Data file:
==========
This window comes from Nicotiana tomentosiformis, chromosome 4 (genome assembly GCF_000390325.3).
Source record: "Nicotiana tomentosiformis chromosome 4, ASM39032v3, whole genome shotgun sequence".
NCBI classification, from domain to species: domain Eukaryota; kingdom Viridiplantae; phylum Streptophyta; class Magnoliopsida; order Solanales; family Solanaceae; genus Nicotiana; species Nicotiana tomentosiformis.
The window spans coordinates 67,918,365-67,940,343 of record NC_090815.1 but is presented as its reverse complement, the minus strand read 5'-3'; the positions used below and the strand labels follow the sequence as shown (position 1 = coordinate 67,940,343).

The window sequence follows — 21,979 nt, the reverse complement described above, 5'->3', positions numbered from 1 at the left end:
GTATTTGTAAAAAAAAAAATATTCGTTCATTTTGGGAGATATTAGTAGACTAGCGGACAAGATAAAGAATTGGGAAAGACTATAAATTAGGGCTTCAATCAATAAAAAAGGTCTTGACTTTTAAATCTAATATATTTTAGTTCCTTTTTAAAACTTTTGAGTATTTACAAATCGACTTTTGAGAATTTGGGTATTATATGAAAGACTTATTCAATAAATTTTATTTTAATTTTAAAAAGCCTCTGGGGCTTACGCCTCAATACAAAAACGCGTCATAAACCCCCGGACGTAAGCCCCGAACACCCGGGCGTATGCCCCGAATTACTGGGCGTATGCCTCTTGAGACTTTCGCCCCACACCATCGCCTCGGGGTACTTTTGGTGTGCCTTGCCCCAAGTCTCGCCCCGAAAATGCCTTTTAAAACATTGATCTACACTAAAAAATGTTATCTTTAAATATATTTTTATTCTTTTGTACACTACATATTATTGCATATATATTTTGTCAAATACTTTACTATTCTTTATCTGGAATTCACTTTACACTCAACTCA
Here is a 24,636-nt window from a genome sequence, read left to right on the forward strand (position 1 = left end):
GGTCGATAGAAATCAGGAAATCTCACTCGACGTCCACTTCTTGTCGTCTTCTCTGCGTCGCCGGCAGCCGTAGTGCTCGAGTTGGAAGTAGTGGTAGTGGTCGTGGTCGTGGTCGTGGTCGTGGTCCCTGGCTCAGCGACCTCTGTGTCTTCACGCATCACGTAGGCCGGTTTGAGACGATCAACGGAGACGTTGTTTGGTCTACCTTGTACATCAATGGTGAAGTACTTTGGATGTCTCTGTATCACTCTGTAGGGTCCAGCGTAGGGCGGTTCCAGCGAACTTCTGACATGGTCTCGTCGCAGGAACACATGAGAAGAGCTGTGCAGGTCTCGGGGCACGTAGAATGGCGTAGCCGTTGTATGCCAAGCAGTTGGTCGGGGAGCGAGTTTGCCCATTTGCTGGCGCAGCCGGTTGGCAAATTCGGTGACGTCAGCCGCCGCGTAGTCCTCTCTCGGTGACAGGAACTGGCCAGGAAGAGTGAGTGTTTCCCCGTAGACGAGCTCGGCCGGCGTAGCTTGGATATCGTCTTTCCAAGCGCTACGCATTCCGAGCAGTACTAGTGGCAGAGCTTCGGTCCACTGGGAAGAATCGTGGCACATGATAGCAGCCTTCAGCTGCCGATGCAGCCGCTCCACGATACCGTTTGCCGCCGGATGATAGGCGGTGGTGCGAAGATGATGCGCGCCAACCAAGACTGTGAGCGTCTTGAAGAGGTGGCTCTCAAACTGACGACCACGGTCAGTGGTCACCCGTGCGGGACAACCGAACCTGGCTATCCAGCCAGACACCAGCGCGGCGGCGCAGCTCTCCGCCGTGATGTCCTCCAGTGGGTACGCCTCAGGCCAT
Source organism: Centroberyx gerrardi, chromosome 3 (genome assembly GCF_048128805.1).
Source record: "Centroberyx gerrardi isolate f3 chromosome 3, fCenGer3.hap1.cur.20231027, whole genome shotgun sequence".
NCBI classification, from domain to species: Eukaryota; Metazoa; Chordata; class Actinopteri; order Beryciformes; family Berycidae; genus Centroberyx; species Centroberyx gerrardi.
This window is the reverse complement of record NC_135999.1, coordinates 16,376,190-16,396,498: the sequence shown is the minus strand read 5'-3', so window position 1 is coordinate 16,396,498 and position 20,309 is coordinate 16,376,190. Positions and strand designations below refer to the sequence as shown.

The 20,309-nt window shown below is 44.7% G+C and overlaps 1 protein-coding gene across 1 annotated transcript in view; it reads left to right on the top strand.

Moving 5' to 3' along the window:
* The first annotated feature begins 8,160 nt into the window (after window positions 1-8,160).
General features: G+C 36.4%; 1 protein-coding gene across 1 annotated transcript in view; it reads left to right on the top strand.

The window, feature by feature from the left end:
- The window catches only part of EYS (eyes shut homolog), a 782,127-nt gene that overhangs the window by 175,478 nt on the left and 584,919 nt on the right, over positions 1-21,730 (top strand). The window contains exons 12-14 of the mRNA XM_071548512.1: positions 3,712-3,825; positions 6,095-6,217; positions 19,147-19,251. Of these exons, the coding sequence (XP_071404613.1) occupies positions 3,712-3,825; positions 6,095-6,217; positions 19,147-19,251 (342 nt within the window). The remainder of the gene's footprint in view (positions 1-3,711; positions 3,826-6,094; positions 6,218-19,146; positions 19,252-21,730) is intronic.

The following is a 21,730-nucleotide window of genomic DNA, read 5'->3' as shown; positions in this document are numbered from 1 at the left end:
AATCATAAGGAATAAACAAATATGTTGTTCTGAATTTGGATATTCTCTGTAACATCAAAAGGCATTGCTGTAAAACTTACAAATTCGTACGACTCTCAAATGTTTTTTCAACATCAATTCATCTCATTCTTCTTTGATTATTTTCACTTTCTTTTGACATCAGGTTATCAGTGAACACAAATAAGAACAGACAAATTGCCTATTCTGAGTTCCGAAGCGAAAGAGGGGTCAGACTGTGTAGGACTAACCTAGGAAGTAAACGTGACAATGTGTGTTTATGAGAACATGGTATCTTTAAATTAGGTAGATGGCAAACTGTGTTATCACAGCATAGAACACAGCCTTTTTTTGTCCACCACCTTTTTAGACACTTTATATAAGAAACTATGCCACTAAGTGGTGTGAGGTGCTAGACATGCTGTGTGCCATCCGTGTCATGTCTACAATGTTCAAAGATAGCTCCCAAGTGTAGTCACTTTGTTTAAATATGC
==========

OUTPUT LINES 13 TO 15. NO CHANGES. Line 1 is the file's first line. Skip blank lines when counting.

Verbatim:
The 20,309-nt window shown below is 44.7% G+C and overlaps 1 protein-coding gene across 1 annotated transcript in view; it reads left to right on the top strand.

Moving 5' to 3' along the window:
* The first annotated feature begins 8,160 nt into the window (after window positions 1-8,160).